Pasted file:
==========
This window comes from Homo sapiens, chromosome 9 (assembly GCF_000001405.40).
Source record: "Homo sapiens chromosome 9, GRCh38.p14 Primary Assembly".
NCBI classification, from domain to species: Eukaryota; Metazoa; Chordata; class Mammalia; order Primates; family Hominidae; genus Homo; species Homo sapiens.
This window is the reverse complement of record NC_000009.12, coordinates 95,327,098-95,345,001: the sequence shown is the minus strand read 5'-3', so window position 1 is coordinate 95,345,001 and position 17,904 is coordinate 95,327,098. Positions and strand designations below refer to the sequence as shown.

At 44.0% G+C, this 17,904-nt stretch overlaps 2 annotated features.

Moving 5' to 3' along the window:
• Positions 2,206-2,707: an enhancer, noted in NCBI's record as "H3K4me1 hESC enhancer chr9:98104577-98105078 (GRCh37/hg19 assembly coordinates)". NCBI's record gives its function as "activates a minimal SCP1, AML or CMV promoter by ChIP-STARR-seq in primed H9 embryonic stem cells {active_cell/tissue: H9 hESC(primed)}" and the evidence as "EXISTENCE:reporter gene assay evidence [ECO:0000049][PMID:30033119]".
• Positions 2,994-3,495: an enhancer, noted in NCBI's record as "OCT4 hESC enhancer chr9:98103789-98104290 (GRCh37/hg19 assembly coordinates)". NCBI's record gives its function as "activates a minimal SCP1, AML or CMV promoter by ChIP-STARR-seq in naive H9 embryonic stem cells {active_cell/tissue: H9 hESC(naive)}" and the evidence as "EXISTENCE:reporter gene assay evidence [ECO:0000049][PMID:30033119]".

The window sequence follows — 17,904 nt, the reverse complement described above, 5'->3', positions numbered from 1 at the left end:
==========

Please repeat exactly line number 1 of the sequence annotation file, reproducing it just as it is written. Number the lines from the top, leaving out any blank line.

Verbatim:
This window comes from Homo sapiens, chromosome 9 (assembly GCF_000001405.40).